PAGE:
Julius T. Conrad, Class of 1887 (Cavalryman)

Conrad, a decorated career Army officer who served in the Mexican border wars, the Spanish-American War, the Chinese Relief Expedition, the Philippines Insurrection and World War I—and as a professor of Military Science and Tactics at PMC–has the distinction of not only graduating from PMC, but also from the U.S. Military Academy at West Point (Class of 1892).

Born in West Virginia, in 1868, he was the son of Col. Joseph Conrad, who commanded a Union brigade during the Atlanta campaign in the Civil War and “carried in his head a bullet intended for General Phil Sheridan…when he interposed his person for protection of his Chief,” according a 1955 USMA alumni bulletin.

At Pennsylvania Military Academy, Conrad was one of the youngest and most brilliant members of his class. After graduation, he passed the entrance exam for USMA, where his experiences in Chester “enabled him to fit comfortably into the pattern of cadet life at West Point,” the alumni bulletin, written after his death in 1955, reported. After graduation from the Academy, Conrad, an avid horseman, was assigned to the 3rd U.S. Cavalry Regiment. While stationed at Fort Sam Houston, Texas, he was commended for his conduct in the field during the Garza Revolution on the Mexican border.

During the Spanish-American War, the 3rd Cavalry was one of five cavalry units assigned to the crucial assault on San Juan Heights. Three troopers in the regiment were killed and 52 wounded in the action, including 2nd Lt. Conrad, who was shot in the ankle. Conrad was also one of five troopers in the battle awarded a Silver for distinguished gallantry.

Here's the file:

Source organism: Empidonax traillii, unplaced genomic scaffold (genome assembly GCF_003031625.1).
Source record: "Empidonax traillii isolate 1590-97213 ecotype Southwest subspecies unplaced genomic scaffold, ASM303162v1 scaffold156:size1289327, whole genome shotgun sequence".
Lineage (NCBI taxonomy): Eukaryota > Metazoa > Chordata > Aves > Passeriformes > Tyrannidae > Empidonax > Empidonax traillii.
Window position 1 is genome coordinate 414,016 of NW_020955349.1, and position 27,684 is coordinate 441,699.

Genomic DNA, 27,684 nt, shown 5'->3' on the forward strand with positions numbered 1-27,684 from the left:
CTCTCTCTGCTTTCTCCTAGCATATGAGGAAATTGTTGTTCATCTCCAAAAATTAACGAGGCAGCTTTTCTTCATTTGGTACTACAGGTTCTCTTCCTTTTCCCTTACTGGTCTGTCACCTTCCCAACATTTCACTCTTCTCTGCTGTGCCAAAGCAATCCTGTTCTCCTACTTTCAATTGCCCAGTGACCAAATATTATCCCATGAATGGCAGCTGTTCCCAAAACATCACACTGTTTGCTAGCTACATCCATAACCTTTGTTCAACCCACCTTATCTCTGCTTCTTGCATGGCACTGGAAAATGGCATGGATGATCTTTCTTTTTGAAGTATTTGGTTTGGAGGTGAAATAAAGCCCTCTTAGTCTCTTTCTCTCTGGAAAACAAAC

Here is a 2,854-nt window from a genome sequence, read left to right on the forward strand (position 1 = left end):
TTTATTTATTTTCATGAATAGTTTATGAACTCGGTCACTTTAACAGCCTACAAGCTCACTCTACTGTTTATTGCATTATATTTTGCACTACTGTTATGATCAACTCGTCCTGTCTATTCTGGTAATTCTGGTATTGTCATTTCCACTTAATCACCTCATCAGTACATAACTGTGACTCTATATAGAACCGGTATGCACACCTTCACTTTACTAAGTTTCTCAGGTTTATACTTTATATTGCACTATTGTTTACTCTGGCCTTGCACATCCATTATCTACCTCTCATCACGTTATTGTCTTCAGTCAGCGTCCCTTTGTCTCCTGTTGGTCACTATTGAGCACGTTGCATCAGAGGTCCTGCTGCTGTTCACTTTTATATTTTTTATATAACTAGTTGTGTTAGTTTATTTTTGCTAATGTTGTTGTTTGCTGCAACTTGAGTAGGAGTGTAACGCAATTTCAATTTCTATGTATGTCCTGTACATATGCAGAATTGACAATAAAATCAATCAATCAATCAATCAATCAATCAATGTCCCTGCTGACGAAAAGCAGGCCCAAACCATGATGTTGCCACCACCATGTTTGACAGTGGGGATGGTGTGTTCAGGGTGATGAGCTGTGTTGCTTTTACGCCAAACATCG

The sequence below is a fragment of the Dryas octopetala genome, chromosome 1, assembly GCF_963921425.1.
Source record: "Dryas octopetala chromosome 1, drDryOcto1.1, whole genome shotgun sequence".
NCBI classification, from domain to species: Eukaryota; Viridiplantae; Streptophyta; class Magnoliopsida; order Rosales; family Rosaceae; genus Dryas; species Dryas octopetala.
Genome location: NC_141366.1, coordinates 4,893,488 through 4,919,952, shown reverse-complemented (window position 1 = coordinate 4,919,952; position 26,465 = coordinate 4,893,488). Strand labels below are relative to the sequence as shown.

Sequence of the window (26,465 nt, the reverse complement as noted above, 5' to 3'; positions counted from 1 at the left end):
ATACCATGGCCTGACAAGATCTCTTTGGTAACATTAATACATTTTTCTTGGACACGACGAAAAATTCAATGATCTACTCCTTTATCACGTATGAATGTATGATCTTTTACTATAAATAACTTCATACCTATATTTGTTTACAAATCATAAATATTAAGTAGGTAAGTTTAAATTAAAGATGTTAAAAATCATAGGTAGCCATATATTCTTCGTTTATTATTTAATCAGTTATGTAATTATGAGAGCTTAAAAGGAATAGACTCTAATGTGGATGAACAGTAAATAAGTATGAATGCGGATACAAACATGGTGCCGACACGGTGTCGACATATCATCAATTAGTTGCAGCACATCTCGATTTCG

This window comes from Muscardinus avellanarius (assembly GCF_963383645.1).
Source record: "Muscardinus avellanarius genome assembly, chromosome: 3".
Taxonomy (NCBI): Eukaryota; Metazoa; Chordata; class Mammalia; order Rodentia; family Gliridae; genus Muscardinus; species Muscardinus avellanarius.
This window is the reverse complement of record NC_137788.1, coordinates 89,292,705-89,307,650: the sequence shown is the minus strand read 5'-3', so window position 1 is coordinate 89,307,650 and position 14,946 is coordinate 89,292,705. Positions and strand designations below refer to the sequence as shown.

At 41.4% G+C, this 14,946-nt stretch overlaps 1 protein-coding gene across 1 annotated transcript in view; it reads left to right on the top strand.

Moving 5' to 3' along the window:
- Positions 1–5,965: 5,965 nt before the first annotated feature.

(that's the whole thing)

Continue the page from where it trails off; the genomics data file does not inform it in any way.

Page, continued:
After three tours of duty in the Philippines and participation in the Chinese Relief Expedition at the end of the Boxer Rebellion, Conrad, by then a captain, served as Professor of Military Science and Tactics at PMC from 1902-1905. He took a special interest in the Cavalry Squad and was regarded by students as “firm and strict, yet always just, kindly and an ‘all-around good fellow.’” He returned to the college in 1924 to receive the Bachelor of Military Science degree, awarded to honor graduates who served in the military in time of war.

Conrad commanded the 38th Field Artillery during World War I and until it was demobilized in 1919. After that, he served with the Adjutant General’s Department in Washington, D.C. When he retired in 1932, he and his wife, the former Jean Hoskins, settled in Washington.

After his death in 1955, his plebe-year roommate at West Point remembered him as “as fine and loveable a character as ever was.”